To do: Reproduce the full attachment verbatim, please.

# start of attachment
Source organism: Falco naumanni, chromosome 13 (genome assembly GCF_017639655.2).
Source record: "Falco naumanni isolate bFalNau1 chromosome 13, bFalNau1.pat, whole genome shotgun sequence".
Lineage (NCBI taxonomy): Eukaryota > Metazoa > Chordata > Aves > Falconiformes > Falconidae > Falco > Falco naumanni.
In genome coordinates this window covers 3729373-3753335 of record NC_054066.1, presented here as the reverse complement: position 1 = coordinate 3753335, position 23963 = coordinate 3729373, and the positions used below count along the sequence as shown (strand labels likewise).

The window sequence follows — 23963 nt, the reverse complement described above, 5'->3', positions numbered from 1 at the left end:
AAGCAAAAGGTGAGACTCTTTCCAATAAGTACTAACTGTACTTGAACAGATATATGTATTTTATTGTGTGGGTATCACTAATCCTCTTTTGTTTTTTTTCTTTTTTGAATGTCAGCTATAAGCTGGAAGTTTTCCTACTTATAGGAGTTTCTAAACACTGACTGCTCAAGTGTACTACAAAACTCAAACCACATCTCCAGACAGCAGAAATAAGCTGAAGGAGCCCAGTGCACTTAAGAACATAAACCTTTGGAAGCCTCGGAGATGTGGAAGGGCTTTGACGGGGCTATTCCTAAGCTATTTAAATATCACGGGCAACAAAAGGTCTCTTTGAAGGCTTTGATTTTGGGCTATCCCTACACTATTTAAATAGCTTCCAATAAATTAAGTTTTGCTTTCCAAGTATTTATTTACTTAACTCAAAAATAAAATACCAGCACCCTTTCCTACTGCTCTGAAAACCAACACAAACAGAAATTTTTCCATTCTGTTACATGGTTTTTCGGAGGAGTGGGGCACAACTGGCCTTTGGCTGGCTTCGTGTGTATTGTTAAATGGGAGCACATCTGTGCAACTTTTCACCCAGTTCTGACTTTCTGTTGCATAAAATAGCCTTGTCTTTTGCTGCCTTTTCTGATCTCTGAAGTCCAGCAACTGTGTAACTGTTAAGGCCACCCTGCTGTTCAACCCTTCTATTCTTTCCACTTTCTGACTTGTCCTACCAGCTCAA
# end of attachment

Source organism: Falco naumanni, chromosome 13 (genome assembly GCF_017639655.2).
Source record: "Falco naumanni isolate bFalNau1 chromosome 13, bFalNau1.pat, whole genome shotgun sequence".
Lineage (NCBI taxonomy): Eukaryota > Metazoa > Chordata > Aves > Falconiformes > Falconidae > Falco > Falco naumanni.
In genome coordinates this window covers 3729373-3753335 of record NC_054066.1, presented here as the reverse complement: position 1 = coordinate 3753335, position 23963 = coordinate 3729373, and the positions used below count along the sequence as shown (strand labels likewise).

The window sequence follows — 23963 nt, the reverse complement described above, 5'->3', positions numbered from 1 at the left end:
AAGCAAAAGGTGAGACTCTTTCCAATAAGTACTAACTGTACTTGAACAGATATATGTATTTTATTGTGTGGGTATCACTAATCCTCTTTTGTTTTTTTTCTTTTTTGAATGTCAGCTATAAGCTGGAAGTTTTCCTACTTATAGGAGTTTCTAAACACTGACTGCTCAAGTGTACTACAAAACTCAAACCACATCTCCAGACAGCAGAAATAAGCTGAAGGAGCCCAGTGCACTTAAGAACATAAACCTTTGGAAGCCTCGGAGATGTGGAAGGGCTTTGACGGGGCTATTCCTAAGCTATTTAAATATCACGGGCAACAAAAGGTCTCTTTGAAGGCTTTGATTTTGGGCTATCCCTACACTATTTAAATAGCTTCCAATAAATTAAGTTTTGCTTTCCAAGTATTTATTTACTTAACTCAAAAATAAAATACCAGCACCCTTTCCTACTGCTCTGAAAACCAACACAAACAGAAATTTTTCCATTCTGTTACATGGTTTTTCGGAGGAGTGGGGCACAACTGGCCTTTGGCTGGCTTCGTGTGTATTGTTAAATGGGAGCACATCTGTGCAACTTTTCACCCAGTTCTGACTTTCTGTTGCATAAAATAGCCTTGTCTTTTGCTGCCTTTTCTGATCTCTGAAGTCCAGCAACTGTGTAACTGTTAAGGCCACCCTGCTGTTCAACCCTTCTATTCTTTCCACTTTCTGACTTGTCCTACCAGCTCAA